On Wednesday, a notable decrease was witnessed in the disparity between the official foreign exchange window and the black market in Nigeria.
The gap narrowed to N96.26, a significant reduction from the previous day’s margin of N288.63. This development reflects a more aligned pricing trend between the official and black market exchange rates, potentially impacting currency dynamics in the country.
It was learnt that despite the devaluation of the naira in the official market, the black market exchange rate of the dollar inched higher by N4.6 kobo or 0.6%.
Recall that the Central Bank of Nigeria (CBN) devalued the naira in the official market with authorized dealers expected to sell the dollar at N664.04/$1 after the close of trading on Wednesday.
The naira was devalued by 40.7 percent, with the price of the dollar rising by N192.37 kobo this night.
In a circular released on Wednesday evening, the apex bank announced the reintroduction of the “Willing Buyer, Willing Seller” model which allows the market to determine the rates at which the foreign currencies would be sold in the official market.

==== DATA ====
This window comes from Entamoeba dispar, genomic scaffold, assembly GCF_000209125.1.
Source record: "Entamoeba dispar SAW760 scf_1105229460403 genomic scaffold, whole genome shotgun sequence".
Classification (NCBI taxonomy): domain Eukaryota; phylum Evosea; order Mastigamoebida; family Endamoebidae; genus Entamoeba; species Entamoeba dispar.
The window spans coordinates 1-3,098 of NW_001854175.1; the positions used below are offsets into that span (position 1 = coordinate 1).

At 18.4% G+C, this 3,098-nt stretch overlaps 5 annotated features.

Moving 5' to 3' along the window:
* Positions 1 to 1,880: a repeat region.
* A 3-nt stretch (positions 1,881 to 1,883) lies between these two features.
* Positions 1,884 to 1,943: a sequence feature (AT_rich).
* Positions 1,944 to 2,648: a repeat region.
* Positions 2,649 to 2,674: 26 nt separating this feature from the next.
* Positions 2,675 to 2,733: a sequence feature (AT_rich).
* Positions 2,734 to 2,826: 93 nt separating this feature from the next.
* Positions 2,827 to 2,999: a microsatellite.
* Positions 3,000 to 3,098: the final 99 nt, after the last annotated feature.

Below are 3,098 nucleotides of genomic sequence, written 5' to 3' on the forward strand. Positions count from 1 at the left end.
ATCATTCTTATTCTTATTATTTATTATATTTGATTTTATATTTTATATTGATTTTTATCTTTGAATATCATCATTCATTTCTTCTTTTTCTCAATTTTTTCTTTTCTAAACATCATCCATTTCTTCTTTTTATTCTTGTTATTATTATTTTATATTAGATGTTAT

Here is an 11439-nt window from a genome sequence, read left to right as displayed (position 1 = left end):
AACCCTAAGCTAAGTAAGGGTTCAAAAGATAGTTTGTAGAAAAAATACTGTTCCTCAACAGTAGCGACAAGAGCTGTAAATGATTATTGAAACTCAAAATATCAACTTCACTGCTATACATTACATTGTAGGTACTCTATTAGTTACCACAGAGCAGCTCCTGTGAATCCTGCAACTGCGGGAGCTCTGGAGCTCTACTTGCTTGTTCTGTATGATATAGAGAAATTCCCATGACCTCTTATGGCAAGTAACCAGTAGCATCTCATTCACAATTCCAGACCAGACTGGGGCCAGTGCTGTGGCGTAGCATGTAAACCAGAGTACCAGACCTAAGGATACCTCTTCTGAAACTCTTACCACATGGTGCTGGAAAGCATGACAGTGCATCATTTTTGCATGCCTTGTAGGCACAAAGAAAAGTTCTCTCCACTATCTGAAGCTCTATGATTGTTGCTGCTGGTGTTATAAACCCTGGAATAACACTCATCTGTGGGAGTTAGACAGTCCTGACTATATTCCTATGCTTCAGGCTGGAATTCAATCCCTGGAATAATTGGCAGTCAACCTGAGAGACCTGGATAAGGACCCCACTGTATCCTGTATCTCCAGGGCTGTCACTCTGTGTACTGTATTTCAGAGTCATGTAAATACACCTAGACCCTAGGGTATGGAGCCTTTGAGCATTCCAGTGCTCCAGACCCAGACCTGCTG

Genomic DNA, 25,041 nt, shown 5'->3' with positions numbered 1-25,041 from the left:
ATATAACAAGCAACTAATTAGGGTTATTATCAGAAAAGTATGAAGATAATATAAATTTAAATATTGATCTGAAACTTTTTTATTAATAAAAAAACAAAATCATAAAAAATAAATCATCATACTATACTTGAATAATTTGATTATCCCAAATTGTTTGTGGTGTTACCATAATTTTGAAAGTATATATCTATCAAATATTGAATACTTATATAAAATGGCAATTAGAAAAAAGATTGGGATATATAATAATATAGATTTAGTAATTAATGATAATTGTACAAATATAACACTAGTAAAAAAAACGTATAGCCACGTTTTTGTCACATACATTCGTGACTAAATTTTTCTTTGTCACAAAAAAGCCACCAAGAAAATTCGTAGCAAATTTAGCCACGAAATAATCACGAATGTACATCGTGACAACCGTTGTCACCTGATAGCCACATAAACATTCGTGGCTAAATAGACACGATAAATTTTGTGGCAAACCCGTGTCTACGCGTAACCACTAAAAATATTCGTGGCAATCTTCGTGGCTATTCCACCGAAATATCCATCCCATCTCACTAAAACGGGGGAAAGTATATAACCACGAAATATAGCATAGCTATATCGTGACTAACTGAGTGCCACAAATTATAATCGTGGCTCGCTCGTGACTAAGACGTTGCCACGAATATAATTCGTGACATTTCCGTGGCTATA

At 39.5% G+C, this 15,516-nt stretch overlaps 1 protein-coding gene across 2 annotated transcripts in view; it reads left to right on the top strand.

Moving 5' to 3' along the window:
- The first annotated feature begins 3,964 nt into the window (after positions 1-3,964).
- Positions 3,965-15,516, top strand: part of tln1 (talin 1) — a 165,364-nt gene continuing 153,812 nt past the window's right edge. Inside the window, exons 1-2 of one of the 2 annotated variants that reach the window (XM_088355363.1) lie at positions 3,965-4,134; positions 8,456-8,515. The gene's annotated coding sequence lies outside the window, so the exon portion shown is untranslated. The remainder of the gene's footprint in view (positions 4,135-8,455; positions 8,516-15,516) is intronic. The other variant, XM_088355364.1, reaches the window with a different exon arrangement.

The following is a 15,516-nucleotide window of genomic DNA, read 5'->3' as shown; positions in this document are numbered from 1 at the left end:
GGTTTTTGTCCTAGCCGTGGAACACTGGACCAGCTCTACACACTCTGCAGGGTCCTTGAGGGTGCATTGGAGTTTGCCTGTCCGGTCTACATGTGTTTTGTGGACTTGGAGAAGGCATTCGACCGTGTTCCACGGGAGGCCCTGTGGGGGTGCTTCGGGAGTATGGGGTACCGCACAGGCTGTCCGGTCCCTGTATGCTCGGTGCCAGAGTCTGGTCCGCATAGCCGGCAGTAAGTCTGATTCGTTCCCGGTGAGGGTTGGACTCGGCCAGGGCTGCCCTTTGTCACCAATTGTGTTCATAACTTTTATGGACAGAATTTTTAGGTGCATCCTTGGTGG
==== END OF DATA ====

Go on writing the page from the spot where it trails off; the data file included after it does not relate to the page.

Similarly, the cost of the pound in the parallel market also increased to N976/£1, which is N11.4 kobo or 1.18% higher than the N964.6/£1 rate the British banknote was sold the day before.
Also, the naira fell to the euro in the black market, as the European currency was offered at N834.4/€1, up from N829/€1.
This indicates that preference for the black market is still high among foreign exchange buyers, as the value of all foreign currencies increased, despite the official market rates entering the level stage.
The average rate of the dollar in the black market was N760.3/$1, against the N664.04/$1 the United States currency was sold at the official market.
Recall that on Tuesday, the naira to the dollar exchange rate in the parallel market was N755.7/$1, according to Naira Rates, a black market price aggregator, while that of the official window was N471.67/$1, based on data from FMDQ Exchange.
With the gap between the official and black markets shrinking to N96.26 kobo, from N288.63 kobo, this indicates the Central Bank of Nigeria (CBN) has devalued the naira and empowered the authorized dealers or buyers and sellers to set the rate of the USD.